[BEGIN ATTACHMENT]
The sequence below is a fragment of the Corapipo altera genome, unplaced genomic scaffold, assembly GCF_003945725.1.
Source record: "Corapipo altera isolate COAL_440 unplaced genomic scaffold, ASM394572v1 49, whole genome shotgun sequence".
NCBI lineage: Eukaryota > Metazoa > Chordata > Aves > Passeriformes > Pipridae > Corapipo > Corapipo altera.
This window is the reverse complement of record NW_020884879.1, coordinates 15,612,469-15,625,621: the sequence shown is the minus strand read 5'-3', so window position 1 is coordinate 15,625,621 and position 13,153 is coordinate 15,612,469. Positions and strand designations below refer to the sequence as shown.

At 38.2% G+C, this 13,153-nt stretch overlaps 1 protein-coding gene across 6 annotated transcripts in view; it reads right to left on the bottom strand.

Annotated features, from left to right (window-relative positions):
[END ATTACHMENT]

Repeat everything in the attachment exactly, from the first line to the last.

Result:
The sequence below is a fragment of the Corapipo altera genome, unplaced genomic scaffold, assembly GCF_003945725.1.
Source record: "Corapipo altera isolate COAL_440 unplaced genomic scaffold, ASM394572v1 49, whole genome shotgun sequence".
NCBI lineage: Eukaryota > Metazoa > Chordata > Aves > Passeriformes > Pipridae > Corapipo > Corapipo altera.
This window is the reverse complement of record NW_020884879.1, coordinates 15,612,469-15,625,621: the sequence shown is the minus strand read 5'-3', so window position 1 is coordinate 15,625,621 and position 13,153 is coordinate 15,612,469. Positions and strand designations below refer to the sequence as shown.

At 38.2% G+C, this 13,153-nt stretch overlaps 1 protein-coding gene across 6 annotated transcripts in view; it reads right to left on the bottom strand.

Annotated features, from left to right (window-relative positions):